Treating Houses Like Copyright… And Then Securitizing And Selling Off The Revenue From Future Resales

from the ah,-financial-innovation dept

Earlier this year, we wrote about the attempt by some housing developers to demand a cut of every future sale of the homes they built. This was similar to various attempts around the globe to add a resale right for artists, such that they get a cut every time their artwork is resold. It makes no sense for artists (and actually does serious harm to artists), and it makes even less sense for houses. But how did the folks who came up with this plan defend it? By citing copyright law, of course, saying that it was no different than an author or a musician getting royalties from the sales of their works.

Reader Mark points us to another article about this attempt to contractually create a resale right for homes. This article has a lot more details about the plans, put together by an financial firm called Freehold Capital Partners (which the last article called a Texas company, but is now referred to as a New York company — which is interesting, given that the last article also noted that Texas law probably prohibited this practice). However, this article notes that the whole plan is prefaced not on actually giving the builders a cut of all future sales, but (of course) to securitize and sell off the potential future revenues to investors. Forget securitizing mortgages, now we’re talking about securitizing a bizarre contractual resale right that means you have to pay some random investors any time you sell certain houses. Yikes.

Thankfully, plenty of folks are realizing how sketchy this is, and various states have specifically outlawed the practice. The article quotes some developers whining about how much nicer it is to be able to get a big chunk of money from these kinds of deals, but given that the chunk of money comes from a rather questionable process, they shouldn’t have relied on it too much in the first place.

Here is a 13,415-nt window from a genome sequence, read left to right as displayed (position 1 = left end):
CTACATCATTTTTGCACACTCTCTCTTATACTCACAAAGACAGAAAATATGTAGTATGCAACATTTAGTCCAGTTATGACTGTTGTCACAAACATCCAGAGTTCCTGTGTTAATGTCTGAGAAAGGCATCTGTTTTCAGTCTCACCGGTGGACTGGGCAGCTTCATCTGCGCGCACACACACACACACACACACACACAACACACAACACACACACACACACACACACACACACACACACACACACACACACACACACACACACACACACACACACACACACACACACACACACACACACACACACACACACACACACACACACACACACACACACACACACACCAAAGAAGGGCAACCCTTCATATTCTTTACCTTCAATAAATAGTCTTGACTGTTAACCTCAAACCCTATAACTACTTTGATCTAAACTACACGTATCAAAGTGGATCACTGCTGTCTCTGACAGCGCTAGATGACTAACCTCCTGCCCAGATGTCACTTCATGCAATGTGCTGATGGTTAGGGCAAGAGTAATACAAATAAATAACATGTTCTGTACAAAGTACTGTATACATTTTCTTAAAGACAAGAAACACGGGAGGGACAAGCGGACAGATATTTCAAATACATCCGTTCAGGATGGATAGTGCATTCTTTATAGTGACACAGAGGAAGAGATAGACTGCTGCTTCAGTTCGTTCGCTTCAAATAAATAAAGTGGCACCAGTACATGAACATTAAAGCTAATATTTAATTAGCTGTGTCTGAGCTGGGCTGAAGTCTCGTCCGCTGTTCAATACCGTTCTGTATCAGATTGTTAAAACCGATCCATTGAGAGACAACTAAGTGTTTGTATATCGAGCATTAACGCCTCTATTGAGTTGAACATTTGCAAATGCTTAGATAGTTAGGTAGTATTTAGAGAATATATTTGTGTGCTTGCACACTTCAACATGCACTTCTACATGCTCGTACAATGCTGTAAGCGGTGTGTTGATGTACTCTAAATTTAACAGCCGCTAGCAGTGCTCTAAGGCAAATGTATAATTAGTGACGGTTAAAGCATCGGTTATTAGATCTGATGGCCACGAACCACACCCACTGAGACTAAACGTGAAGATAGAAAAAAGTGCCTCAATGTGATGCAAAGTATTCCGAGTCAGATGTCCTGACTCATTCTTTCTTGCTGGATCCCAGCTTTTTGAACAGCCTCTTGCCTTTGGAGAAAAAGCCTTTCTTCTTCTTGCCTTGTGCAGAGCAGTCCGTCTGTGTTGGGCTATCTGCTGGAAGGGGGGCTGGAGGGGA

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Companies: freehold capital partners

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Comments on “Treating Houses Like Copyright… And Then Securitizing And Selling Off The Revenue From Future Resales”

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RD says:


Good. Let them try this ridiculous money-grab and attempt to extend copyright-like royalties to all facets of life. After all, some say, why not? Why should only artists get royalties and monopoly protections? Or they will say, why isnt the builder also an “artist” and deserving of the same “rights”? The sooner we get this crap out in the open and finally deal with the problem of “owning” creativity, the better. Maybe now this will reach a level that even the general populace (ie not just tech/net/artist people) will see just what an insane money-grab copyright and “IP” has become.

TtfnJohn (profile) says:

Re: Good!

Taken to it’s illogical conclusion it isn’t the general contractor that gets the future cuts protected by the investors who will re-create themselves as a non profit (hehe) rights agency. It’ll also be the carpenters, plumbers, electricians both AC and low voltage DC for communications, window installers, landscapers, security installers, the 15 year olds who swept the floors and on and on.

Further, as the “owner” of the house the rights holders will be able to tell me what colour I can paint the house, what I can plant in the garden, what rugs I can use, what I can burn in the fireplace or wood stove (probably the latter given the ever increasing price of heating fuel be it natural gas, fuel oil or electricity) what colour I can paint the rooms, whether I can have a cat or dog or children in order to protect the “rights holders” rights and on and on.

Sheesh, doesn’t this sound like renting rather than owning?

Anonymous Coward says: